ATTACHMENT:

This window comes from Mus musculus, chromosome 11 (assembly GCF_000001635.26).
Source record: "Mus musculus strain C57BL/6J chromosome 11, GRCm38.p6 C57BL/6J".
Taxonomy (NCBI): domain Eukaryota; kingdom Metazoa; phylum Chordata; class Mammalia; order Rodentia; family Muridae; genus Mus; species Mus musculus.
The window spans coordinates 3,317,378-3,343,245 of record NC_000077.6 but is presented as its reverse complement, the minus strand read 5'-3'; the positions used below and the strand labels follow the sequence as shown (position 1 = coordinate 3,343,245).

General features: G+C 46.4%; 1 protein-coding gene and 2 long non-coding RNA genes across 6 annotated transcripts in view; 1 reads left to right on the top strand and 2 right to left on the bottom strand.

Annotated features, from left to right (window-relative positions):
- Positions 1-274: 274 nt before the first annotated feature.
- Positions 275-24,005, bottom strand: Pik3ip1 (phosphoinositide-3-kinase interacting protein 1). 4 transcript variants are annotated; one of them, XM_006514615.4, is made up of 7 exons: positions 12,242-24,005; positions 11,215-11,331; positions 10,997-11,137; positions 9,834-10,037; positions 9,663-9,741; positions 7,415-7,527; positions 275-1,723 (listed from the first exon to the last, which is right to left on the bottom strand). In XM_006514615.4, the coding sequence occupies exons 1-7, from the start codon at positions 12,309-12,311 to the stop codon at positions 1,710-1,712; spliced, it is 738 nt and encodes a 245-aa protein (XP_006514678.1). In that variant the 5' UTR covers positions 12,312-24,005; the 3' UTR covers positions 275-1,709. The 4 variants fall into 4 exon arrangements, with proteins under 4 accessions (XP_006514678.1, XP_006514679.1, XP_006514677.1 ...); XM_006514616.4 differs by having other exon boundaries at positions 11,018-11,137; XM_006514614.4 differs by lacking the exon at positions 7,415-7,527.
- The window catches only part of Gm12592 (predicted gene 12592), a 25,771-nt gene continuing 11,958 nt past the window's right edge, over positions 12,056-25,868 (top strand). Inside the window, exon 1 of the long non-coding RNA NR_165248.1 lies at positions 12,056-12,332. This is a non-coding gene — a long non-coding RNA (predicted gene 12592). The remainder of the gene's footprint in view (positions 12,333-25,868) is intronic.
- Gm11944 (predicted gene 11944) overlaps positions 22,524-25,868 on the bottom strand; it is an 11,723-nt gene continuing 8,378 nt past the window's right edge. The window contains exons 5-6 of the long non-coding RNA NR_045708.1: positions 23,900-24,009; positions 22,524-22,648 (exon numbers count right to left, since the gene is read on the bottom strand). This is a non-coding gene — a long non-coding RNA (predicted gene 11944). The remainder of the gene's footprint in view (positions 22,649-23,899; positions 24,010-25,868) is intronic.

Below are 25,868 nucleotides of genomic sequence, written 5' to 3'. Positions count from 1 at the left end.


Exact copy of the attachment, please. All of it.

This window comes from Mus musculus, chromosome 11 (assembly GCF_000001635.26).
Source record: "Mus musculus strain C57BL/6J chromosome 11, GRCm38.p6 C57BL/6J".
Taxonomy (NCBI): domain Eukaryota; kingdom Metazoa; phylum Chordata; class Mammalia; order Rodentia; family Muridae; genus Mus; species Mus musculus.
The window spans coordinates 3,317,378-3,343,245 of record NC_000077.6 but is presented as its reverse complement, the minus strand read 5'-3'; the positions used below and the strand labels follow the sequence as shown (position 1 = coordinate 3,343,245).

General features: G+C 46.4%; 1 protein-coding gene and 2 long non-coding RNA genes across 6 annotated transcripts in view; 1 reads left to right on the top strand and 2 right to left on the bottom strand.

Annotated features, from left to right (window-relative positions):
- Positions 1-274: 274 nt before the first annotated feature.
- Positions 275-24,005, bottom strand: Pik3ip1 (phosphoinositide-3-kinase interacting protein 1). 4 transcript variants are annotated; one of them, XM_006514615.4, is made up of 7 exons: positions 12,242-24,005; positions 11,215-11,331; positions 10,997-11,137; positions 9,834-10,037; positions 9,663-9,741; positions 7,415-7,527; positions 275-1,723 (listed from the first exon to the last, which is right to left on the bottom strand). In XM_006514615.4, the coding sequence occupies exons 1-7, from the start codon at positions 12,309-12,311 to the stop codon at positions 1,710-1,712; spliced, it is 738 nt and encodes a 245-aa protein (XP_006514678.1). In that variant the 5' UTR covers positions 12,312-24,005; the 3' UTR covers positions 275-1,709. The 4 variants fall into 4 exon arrangements, with proteins under 4 accessions (XP_006514678.1, XP_006514679.1, XP_006514677.1 ...); XM_006514616.4 differs by having other exon boundaries at positions 11,018-11,137; XM_006514614.4 differs by lacking the exon at positions 7,415-7,527.
- The window catches only part of Gm12592 (predicted gene 12592), a 25,771-nt gene continuing 11,958 nt past the window's right edge, over positions 12,056-25,868 (top strand). Inside the window, exon 1 of the long non-coding RNA NR_165248.1 lies at positions 12,056-12,332. This is a non-coding gene — a long non-coding RNA (predicted gene 12592). The remainder of the gene's footprint in view (positions 12,333-25,868) is intronic.
- Gm11944 (predicted gene 11944) overlaps positions 22,524-25,868 on the bottom strand; it is an 11,723-nt gene continuing 8,378 nt past the window's right edge. The window contains exons 5-6 of the long non-coding RNA NR_045708.1: positions 23,900-24,009; positions 22,524-22,648 (exon numbers count right to left, since the gene is read on the bottom strand). This is a non-coding gene — a long non-coding RNA (predicted gene 11944). The remainder of the gene's footprint in view (positions 22,649-23,899; positions 24,010-25,868) is intronic.

Below are 25,868 nucleotides of genomic sequence, written 5' to 3'. Positions count from 1 at the left end.